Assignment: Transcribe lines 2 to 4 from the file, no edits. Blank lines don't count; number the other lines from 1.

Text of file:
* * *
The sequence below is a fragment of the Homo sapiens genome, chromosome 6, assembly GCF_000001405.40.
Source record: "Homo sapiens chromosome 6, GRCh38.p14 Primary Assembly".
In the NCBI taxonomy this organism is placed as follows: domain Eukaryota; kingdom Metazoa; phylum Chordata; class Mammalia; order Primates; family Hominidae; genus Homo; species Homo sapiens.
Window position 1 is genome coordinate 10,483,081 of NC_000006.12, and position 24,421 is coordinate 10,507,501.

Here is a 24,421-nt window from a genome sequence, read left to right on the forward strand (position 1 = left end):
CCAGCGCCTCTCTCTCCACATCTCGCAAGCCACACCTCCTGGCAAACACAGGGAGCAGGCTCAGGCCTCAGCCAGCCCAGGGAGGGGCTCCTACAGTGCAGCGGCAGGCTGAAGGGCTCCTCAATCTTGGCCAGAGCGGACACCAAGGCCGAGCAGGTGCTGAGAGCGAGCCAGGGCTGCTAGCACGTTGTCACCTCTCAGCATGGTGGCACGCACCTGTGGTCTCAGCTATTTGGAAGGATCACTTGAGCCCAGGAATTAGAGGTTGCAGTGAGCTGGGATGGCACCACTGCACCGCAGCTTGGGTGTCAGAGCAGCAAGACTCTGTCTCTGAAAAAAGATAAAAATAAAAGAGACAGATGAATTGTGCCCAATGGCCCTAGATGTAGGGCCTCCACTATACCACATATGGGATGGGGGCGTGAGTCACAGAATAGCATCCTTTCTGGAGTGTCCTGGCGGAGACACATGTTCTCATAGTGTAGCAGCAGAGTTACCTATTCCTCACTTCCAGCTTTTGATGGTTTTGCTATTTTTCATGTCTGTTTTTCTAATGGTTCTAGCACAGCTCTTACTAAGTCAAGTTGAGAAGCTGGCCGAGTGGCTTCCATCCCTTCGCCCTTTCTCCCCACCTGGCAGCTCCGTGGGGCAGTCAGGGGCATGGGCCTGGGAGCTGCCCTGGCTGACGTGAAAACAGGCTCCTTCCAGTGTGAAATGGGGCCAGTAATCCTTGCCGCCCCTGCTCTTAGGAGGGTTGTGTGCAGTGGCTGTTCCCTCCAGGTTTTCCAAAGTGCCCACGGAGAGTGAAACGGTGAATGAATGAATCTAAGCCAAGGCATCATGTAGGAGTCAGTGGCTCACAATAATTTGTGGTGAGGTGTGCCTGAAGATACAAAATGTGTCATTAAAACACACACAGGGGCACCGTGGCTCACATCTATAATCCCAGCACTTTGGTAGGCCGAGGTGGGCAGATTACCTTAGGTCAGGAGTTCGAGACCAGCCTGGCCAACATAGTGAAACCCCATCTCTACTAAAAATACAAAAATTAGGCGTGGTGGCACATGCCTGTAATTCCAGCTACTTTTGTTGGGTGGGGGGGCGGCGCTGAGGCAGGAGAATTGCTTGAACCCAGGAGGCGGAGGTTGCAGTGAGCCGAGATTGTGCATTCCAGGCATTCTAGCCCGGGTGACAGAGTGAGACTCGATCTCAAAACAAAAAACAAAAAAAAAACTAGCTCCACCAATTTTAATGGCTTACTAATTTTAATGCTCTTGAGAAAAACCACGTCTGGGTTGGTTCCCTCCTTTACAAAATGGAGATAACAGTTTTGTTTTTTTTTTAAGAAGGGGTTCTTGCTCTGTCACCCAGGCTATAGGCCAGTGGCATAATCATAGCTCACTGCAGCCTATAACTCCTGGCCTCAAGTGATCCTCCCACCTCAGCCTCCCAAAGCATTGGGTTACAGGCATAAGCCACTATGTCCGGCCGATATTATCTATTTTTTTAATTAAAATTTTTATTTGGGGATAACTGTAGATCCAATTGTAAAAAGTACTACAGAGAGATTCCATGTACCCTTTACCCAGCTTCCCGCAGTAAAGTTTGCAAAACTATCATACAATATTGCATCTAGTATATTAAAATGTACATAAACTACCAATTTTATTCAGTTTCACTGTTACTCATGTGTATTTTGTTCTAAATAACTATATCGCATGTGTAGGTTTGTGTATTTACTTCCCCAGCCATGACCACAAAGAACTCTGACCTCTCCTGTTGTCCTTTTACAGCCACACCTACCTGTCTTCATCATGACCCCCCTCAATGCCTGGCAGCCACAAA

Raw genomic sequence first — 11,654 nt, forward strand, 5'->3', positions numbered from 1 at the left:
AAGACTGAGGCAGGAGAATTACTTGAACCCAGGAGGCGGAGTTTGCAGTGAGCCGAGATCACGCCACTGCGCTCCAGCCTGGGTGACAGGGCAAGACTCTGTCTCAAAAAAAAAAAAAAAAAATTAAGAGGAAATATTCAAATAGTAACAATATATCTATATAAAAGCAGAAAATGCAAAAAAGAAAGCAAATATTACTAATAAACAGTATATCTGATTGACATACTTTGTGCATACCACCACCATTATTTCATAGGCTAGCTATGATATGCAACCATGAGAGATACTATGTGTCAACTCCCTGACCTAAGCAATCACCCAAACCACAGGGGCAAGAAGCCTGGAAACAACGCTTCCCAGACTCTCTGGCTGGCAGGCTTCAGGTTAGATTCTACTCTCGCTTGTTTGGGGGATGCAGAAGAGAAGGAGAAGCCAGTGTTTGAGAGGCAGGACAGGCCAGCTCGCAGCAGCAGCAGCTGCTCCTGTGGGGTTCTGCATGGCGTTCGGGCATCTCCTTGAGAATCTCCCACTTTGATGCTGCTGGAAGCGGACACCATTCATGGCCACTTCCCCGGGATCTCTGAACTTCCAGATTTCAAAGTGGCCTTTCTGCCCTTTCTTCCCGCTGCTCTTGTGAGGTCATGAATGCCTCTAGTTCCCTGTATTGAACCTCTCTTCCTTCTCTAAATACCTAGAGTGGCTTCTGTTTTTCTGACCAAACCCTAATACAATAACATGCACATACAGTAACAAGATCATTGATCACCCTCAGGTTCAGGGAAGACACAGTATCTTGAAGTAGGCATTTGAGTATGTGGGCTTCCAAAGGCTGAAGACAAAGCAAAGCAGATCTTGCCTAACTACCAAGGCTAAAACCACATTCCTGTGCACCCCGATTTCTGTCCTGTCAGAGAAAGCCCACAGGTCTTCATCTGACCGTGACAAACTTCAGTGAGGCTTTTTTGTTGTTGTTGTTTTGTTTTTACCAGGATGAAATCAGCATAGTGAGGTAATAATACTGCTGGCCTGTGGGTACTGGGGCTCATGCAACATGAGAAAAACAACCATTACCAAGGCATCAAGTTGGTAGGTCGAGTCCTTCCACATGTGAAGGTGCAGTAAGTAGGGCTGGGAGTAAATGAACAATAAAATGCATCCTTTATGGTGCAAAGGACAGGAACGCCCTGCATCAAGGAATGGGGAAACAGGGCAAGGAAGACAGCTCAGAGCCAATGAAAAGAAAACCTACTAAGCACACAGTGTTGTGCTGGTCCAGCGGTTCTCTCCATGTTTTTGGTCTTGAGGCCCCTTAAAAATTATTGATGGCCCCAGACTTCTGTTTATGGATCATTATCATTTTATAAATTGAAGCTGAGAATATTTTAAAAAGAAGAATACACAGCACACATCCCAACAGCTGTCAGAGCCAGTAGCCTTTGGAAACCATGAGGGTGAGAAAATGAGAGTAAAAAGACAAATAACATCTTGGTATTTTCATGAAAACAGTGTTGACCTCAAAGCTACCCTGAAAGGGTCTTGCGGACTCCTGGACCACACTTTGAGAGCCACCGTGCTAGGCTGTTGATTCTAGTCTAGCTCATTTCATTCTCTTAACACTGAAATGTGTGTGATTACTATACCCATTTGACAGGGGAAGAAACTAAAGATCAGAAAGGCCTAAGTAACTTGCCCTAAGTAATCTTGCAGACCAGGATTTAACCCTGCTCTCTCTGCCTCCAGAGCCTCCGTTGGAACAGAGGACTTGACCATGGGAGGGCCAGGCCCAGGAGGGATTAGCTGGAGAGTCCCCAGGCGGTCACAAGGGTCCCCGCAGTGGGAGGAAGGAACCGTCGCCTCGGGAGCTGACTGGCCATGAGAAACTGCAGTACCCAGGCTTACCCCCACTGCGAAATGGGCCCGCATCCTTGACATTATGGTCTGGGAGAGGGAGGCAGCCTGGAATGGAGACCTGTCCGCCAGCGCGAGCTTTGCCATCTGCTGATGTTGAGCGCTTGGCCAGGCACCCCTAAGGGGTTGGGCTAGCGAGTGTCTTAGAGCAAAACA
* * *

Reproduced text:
Source record: "Homo sapiens chromosome 6, GRCh38.p14 Primary Assembly".
In the NCBI taxonomy this organism is placed as follows: domain Eukaryota; kingdom Metazoa; phylum Chordata; class Mammalia; order Primates; family Hominidae; genus Homo; species Homo sapiens.
Window position 1 is genome coordinate 10,483,081 of NC_000006.12, and position 24,421 is coordinate 10,507,501.